The first draftee is brought up. A girl with eyes that seem to protrude from her skull, too many freckles, disproportionate lips, overly frizzy hair, and a body that’s on the verge of anorexic. The woman who has chosen her holds up the girl’s hand and announces her name, but I don’t hear it because I’m too busy laughing and exclaiming, “Can you imagine the freak they’ll bring up next?!” My family joins in the laughter.

As the rest of the draftees are presented, we all take turns at commenting. It’s part of the fun.

When the final person has disappeared into the building, the guards surrounding us disperse and we’re free to go about our day. However, I continue to talk with my family about those chosen today. We make pig noises for some and gag for others.

Then I feel a tap on my shoulder. Turning, I find one of the women who chose the draftees. “Yeah?”

“I’m sorry. It appears I made a mistake today. Come with me,” she says.

“What?” I can hardly believe it. She can’t actually be drafting me!

She tugs on my arm. I try to resist but she’s too strong. My family just looks on in stunned silence. I shout to them, “Don’t just stand there! Do something!”

“Come on, dear,” the woman says, turning me around on the steps and raising my hand. “Thecla Norwell!” She drops my arm and nudges the rest of the way.

I halt, refuse to go farther. “I won’t. I’m not meant to. Only ugly people are.” I know this won’t win me any favor but it needs to be said. Doesn’t she know how our society works? Beauty is everything and those who have it are rewarded.

“I understand the system,” she says. “And I know I’m making the right decision.”

“Look at me! I’m beautiful! Clearly you don’t get it,” I tell her.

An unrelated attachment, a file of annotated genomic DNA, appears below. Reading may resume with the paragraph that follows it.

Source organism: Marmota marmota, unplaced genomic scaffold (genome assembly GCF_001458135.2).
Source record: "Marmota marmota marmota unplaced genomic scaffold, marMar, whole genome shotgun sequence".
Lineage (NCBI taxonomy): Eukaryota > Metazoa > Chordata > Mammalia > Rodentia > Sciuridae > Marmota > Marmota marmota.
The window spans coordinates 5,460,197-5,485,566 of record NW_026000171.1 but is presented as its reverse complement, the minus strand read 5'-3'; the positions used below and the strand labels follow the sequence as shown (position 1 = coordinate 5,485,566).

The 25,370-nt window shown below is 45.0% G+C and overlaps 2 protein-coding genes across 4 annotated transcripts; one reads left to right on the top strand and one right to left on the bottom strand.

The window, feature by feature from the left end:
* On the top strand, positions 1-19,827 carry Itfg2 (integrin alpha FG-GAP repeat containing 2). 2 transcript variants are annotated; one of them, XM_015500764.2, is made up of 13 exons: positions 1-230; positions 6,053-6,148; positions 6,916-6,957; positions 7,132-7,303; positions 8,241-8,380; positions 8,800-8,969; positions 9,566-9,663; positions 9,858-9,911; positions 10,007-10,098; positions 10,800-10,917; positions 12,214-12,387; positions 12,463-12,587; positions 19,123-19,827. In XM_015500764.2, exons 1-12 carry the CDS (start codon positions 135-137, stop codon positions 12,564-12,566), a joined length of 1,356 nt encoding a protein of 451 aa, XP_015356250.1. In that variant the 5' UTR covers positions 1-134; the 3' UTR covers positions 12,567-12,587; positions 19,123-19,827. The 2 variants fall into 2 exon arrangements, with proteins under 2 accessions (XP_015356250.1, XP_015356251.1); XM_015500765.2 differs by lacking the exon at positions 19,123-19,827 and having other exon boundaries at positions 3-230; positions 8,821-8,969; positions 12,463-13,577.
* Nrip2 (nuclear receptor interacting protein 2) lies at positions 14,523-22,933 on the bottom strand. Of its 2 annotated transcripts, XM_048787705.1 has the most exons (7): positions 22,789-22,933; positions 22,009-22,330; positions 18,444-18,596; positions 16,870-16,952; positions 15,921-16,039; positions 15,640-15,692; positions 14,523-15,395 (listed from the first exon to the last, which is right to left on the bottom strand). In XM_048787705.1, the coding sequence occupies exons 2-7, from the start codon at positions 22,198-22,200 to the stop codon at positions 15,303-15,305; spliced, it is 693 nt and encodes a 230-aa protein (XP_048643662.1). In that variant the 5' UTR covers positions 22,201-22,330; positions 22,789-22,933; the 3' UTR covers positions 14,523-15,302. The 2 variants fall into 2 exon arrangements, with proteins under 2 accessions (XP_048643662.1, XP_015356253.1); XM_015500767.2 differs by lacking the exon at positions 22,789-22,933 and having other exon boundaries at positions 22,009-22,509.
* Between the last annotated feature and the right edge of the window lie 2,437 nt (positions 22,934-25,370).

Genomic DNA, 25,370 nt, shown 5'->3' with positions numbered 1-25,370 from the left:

She throws her head back in laughter. “Miss Thecla… Beauty is only skin deep, but ugliness is rooted at the core.”

The woman prods me forward like cattle. When we reach the door to the building I pause as it opens, moving to the side. My jaw drops as I take in the image of the first girl who was chosen strolls out, flashing a smile in my direction before running off.

I barely have time to react completely because in a second the woman forces me inside and down a hall where I stand next to the other draftees. They stare at me like I’m the oddity, and as I look around I realize I am. Everyone is flawed except me… or am I? What did that woman say?

“Take ‘em out,” she says. We are led down another hall and through a nondescript metal door that leads to a beach I have never seen. My heart races as we are pushed in to the surf and turned to face the way we came.

I see the President standing guard in front of the door, looking on in silence. I want to call out to him to ask what’s happening, but there’s no time because now the people who chose the draftees… us… are lifting handguns from their belts. What’s going on? What’s—

The first of the guns are fired and several people collapse to the sand. My heart pounds in my chest.

I look up at the woman in front of me. It’s the same one who tapped my shoulder.
No… not me…

Her finger eases down slightly and that’s when I realize there’s no war.
She’s grinning as smoke erupts from the gun in a silent shot.